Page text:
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Cheaper: Insiders' Tips for Saving on Everythingby Tom Philbin
Synopses & Reviews
There are a variety of strategies and marketing tricks that you should be aware of to enhance your abilities as a shopper. Knowing these will, of course, help you get products and services at a healthy discount. The following is a roundup of sixteen of these from the authors' own experiences and from industry insiders.
SHOPPING TIP #1:
in shopping around, your goal, of course, is to find out who is selling the product or service you want the cheapest, and to gather those prices. Your three tools are the telephone, the Internet, and the yellow pages. All are invaluable sources for determining the cost of the product or service from various companies.
We find the telephone works quite well. And please don't believe the myth that retailers won't give you prices over the phone. The vast majority will. And why not? The bottom line is the bottom line: They want to make money, and they'll facilitate that any way they can.
Just call, ask if they have the item (or service), and then ask the price. It is important to know exactly what you want so you can transmit it to the seller in language he or she understands. In some cases--such as with bath fixtures, light fixtures, and power tools-- knowing the model number will be essential, and that is something you can get from the manufacturer's website, flyers, or catalog. In almost all cases we predict that you will get the price easily, particularly in these recessionary times. Yet if you are chary about being so direct, then you can be a little more artful in your query. Following is one good technique.
First, ask if the retailer if he or she has such-and-such a product. Even if you know that they do, play dumb.
When they say yes, then you say:
How much would that cost?
You'll usually get the answer instantly, although sometimes the retailer will go off the phone to check the shelves or the rack to get the price. Sometimes, when they won't give the price (a rare occurrence), I use another technique: I would really appreciate knowing the cost. I don't want to travel over there if I can't afford it.
Don't ask us why they usually give the price information when you ask about the product availability. Maybe it's because the focus of the first question is not on price but product, and maybe it's because you don't make it sound like you know precisely about such things. Either way, it's a technique we've used successfully for many years.
PRICE COMPARISONS VIA THE INTERNET
The Internet is a gold mine when it comes to comparison shopping. A number of sites, such as www.bizrate.com and www.pricegrabber.com, allow you to make comparisons for just about any product. Prices should be used only as benchmarks, because a company's return policy and shipping charges can add considerably to what may appear to be a very low price. However, these Web comparisons give you a good place to start. In addition, you can often go the manufacturer's site and find a complete description, spec sheet, a list of what is included with a purchase, etc. In addition you can find reviews and user comments at other websites. Often typing in the make and model of a product into Google will yield a wealth of information.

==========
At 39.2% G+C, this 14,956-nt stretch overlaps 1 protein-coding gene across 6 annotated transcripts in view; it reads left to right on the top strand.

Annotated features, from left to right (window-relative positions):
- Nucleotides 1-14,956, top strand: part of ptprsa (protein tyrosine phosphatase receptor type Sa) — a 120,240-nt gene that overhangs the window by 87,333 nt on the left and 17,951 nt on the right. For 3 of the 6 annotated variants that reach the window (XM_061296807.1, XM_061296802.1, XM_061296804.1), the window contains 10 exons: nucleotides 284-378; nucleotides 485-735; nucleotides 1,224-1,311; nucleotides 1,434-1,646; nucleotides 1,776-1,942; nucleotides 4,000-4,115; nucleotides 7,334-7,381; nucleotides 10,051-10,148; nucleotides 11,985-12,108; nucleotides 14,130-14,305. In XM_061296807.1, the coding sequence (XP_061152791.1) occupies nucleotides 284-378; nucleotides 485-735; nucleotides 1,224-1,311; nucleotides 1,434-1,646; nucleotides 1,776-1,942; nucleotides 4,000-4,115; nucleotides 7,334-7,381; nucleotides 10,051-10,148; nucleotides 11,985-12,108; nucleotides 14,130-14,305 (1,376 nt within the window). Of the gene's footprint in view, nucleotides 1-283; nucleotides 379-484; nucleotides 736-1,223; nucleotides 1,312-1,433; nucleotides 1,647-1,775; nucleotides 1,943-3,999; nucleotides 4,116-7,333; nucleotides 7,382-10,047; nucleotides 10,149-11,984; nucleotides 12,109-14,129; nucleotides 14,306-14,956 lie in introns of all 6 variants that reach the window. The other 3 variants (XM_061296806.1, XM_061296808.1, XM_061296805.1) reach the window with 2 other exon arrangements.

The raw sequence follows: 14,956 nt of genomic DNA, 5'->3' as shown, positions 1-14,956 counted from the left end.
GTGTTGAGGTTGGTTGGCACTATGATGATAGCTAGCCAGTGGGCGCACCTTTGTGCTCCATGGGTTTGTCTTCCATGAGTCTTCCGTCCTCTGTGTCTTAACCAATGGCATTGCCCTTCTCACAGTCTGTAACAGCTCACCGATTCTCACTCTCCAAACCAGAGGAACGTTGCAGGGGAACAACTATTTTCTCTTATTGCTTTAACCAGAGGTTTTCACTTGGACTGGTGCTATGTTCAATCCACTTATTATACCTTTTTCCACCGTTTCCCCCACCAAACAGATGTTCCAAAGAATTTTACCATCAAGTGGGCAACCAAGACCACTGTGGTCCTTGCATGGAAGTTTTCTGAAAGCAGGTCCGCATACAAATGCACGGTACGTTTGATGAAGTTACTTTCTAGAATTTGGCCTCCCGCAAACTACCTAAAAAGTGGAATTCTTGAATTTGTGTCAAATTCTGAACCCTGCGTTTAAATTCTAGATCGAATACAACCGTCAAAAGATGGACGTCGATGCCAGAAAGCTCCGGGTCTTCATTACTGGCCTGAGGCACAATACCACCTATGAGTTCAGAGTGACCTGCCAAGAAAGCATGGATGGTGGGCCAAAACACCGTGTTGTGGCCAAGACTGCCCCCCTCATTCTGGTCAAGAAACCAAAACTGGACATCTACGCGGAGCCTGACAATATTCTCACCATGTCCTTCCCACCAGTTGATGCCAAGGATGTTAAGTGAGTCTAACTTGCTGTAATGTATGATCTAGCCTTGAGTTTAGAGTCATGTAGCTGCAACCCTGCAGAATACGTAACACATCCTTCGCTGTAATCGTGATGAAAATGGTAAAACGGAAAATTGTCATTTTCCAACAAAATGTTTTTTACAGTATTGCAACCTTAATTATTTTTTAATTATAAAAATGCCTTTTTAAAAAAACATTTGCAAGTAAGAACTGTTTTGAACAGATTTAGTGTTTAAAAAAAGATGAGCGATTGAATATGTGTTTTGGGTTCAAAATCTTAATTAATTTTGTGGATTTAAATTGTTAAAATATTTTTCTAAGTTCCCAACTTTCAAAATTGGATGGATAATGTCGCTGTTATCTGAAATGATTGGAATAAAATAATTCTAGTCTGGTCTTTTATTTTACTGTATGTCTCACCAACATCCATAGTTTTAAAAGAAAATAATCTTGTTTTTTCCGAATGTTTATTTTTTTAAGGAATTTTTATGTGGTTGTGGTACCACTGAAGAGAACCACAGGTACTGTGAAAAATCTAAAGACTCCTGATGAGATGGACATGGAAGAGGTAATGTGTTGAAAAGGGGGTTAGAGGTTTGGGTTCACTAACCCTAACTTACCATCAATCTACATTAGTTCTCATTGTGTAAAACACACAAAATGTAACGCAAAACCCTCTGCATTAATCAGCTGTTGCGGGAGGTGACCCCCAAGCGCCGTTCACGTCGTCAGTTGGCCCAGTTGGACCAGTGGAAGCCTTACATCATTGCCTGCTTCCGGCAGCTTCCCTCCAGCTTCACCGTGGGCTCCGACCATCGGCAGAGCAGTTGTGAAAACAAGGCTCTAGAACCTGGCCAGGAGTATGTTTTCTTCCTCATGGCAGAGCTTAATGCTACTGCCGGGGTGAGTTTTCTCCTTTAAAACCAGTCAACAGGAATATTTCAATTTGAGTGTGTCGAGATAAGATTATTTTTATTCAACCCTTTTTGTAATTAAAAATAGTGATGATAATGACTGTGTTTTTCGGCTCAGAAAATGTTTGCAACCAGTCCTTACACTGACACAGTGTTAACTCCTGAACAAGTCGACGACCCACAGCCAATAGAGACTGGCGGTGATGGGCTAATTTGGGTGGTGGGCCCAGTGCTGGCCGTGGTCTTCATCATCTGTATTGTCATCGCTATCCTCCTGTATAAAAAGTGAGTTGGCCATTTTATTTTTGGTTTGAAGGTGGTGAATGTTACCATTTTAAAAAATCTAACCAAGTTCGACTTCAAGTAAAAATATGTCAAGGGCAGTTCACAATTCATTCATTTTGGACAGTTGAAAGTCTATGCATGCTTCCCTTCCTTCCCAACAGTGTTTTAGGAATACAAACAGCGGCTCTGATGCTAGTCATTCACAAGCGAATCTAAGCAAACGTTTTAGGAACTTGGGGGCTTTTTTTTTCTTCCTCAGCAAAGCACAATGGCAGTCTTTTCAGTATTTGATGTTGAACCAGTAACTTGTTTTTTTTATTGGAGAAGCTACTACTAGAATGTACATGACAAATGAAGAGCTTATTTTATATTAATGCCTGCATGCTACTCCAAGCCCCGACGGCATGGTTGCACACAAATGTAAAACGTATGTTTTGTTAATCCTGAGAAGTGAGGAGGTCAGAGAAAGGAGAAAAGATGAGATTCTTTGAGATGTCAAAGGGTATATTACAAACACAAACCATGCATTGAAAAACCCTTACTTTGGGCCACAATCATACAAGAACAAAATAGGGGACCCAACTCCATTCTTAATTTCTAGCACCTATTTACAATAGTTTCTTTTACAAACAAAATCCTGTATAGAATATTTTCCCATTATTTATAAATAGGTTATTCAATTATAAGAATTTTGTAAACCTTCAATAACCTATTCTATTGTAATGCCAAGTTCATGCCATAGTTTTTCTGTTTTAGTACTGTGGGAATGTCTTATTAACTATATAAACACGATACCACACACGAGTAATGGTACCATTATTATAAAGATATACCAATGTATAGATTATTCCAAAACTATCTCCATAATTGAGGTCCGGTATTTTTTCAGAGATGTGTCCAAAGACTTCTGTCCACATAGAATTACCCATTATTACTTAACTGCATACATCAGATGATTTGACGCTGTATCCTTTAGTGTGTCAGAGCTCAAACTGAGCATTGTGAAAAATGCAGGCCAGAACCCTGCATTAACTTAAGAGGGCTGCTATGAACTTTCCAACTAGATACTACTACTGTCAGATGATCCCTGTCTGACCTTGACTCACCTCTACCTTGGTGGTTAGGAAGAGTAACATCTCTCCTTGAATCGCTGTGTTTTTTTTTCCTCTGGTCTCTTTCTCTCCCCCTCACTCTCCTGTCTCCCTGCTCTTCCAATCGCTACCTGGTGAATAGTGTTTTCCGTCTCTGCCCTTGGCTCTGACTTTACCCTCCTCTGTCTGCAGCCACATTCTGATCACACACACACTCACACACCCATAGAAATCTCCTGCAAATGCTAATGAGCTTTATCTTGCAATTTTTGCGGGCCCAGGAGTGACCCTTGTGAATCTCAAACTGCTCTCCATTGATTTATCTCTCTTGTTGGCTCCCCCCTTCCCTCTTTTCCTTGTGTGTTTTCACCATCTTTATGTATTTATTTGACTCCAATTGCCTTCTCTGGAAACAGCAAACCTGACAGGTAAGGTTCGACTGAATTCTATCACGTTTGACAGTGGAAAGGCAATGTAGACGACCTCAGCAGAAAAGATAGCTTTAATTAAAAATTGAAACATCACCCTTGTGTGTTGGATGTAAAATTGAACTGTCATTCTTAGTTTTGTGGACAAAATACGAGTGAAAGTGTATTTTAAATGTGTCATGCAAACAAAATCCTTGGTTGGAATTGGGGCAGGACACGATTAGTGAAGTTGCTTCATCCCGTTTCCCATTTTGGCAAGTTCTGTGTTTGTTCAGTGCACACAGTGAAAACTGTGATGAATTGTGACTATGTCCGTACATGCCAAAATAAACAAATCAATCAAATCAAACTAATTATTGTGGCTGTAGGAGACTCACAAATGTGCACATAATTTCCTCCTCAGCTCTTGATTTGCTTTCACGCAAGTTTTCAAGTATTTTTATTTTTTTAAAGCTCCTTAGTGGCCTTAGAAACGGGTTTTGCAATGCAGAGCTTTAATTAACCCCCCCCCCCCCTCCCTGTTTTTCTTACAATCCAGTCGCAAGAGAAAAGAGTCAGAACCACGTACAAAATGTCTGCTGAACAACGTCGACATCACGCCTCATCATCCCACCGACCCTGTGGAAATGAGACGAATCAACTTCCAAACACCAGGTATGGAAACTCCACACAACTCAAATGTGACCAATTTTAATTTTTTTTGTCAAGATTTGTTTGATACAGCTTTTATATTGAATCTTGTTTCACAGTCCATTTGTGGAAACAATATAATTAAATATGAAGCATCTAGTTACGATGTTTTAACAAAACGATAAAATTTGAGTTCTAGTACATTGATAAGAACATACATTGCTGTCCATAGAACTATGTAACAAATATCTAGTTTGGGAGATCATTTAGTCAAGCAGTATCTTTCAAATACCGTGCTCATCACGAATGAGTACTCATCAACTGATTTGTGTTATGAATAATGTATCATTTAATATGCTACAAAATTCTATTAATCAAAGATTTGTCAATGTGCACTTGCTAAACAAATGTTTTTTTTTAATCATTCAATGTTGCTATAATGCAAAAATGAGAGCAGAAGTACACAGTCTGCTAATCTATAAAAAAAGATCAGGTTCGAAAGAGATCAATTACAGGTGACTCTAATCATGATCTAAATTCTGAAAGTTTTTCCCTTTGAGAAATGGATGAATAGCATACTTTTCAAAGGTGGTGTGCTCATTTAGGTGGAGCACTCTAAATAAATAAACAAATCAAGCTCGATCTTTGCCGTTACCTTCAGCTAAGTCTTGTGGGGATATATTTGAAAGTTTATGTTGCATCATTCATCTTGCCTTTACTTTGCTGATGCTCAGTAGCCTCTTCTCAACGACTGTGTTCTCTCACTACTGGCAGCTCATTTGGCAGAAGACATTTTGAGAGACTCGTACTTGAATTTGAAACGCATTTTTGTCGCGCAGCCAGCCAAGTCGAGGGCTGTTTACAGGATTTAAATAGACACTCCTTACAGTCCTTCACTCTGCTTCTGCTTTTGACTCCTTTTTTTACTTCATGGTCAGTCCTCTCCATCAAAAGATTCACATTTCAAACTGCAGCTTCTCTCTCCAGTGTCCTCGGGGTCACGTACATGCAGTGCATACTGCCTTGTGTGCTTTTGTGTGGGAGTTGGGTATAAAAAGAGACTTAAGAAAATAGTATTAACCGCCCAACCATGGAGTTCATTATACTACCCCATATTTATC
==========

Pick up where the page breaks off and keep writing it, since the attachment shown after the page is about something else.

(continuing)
Offers shopping advice and money-saving strategies for such areas as grocery shopping, health care, necessities, emergencies, home improvements, travel, and entertainment.
In today’s uncertain economy, if using a little buying savvy can get you small- or even big-ticket items at a cheaper price, can you afford not to do it? Now, with this handy, accessible guide, Rick Doble–a veritable king of haggling–and consumer expert Tom Philbin share the secrets to paying less on a variety of products and services, from cars, cellphones, and food to home improvement and banking. Through anecdotes and lively vignettes, Cheaper offers industry insider tips that will give you the edge before you even open your wallet.
• Save up to 14 percent a year on gas by doing one easy thing.
• Save $1,000 and more at your local supermarket just by knowing where to look.
• Don’t assume you can’t get a discount on something. Always ask.
• Remember: The imperfect find can lead to the perfect deal.
• Complain the right way and get exactly what you want.
Save money on just about everything–candy, computers, funerals, furniture, travel–and discover little-known insider secrets and tricks of the trade. So stop paying too much, and make the most of your money!
About the Author
RICK DOBLE is the king of haggling and has been teaching people how to save money on his website, in his newsletter, and in magazines for fifteen years. He lives in Smyrna, North Carolina.
TOM PHILBIN writes both fiction and nonfiction. He is the author of How to Hire a Home Improvement Contractor Without Getting Chiseled and other books on saving money. He lives in Centerport, New York.
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